Discovering Devon – A Hidden Gem in Britain

Unspoilt villages, rugged moorland and golden beaches – Devon is brimming with heritage, natural beauty and fresh sea air. From tranquil boat trips along the Jurassic Coast and hikes through National Parks to surfing in azure waters and tucking into locally caught seafood, here’s a taste of all Devon has in store if you’re dreaming of a British adventure…

With the Bristol Channel to the north and the English Channel to the south, Devon is home to some of the most beautiful beaches in Britain.

Why not start with Croyde Bay, in North Devon. This glistening beach is surrounded by sand dunes and benefits from impressive waves, making it a popular surfing spot. If you’re longing for sand between your toes, you can also visit nearby Woolacombe Beach, which boasts three miles of uninterrupted golden sand to explore. Alternatively, there’s Saunton Sands. Suitable for beginner surfers and swimmers, this picturesque beach is highly accessible with all-terrain wheelchair hire on offer and is backed by Braunton Burrows, a system of sand dunes teeming with rare local wildlife.

Fancy sitting back and enjoying a tour of Devon’s coastal delights? Hop on a Stuart Line Cruise to enjoy a calming voyage down the River Exe, or glide alongside England’s only natural World Heritage Site, the stunning Jurassic Coast and its fossil-filled cliffs, which reveal 185 million years of history.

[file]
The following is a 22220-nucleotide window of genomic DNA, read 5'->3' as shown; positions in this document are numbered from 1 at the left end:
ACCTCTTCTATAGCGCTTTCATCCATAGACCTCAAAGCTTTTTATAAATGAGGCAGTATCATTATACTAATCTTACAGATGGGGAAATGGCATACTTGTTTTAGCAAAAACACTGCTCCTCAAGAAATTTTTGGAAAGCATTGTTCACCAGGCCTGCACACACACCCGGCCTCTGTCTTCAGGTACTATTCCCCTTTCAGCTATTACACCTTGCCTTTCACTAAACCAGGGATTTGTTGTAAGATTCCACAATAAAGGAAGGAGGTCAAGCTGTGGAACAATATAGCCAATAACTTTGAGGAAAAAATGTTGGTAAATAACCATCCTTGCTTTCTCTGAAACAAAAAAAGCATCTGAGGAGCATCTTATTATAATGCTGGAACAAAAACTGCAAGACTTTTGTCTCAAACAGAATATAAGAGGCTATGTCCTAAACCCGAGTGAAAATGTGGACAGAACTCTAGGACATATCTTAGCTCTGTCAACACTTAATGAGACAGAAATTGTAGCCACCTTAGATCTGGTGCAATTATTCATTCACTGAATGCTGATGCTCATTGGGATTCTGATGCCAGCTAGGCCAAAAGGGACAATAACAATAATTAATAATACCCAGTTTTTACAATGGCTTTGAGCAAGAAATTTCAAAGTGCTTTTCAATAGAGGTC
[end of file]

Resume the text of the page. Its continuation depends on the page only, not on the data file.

Devon’s natural beauty doesn’t stop at the coast. Travel a short distance inland from Torquay or Plymouth and you’ll discover the rugged moorlands, river valleys and ancient stone circles of Dartmoor National Park. It’s also home to herds of wild ponies, which have roamed the area since prehistoric times. Just one of Dartmoor’s gems is Haytor. Located in the south-east of the Park, here you can discover striking granite rocks and sweeping panoramic views. If you’re visiting North Devon, you can also take a trip to Exmoor National Park, which boasts miles of cycling and hiking routes to explore.

In addition to the region’s sweeping countryside and stretches of coastline, you can discover some of Devon’s rich heritage at Buckfast Abbey. Located within Dartmoor National Park, this unique church was founded by King Canute in 1018. Widely known for the production of Buckfast Tonic Wine, it is still home to a community of Benedictine monks today. Marvel at the elaborate stone architecture, wander the picturesque lavender gardens or even enjoy a stay in the Abbey grounds.

Devon’s historic seaside towns and unspoilt fishing villages are another jewel in its crown. These include Clovelly, North Devon, a 14th-century cliff-side village once owned by the Queen of England. South Devon is also laden with cosy coastal settlements, including Dittisham and Hope Cove, an idyllic village nestled alongside the South West Coast Path.


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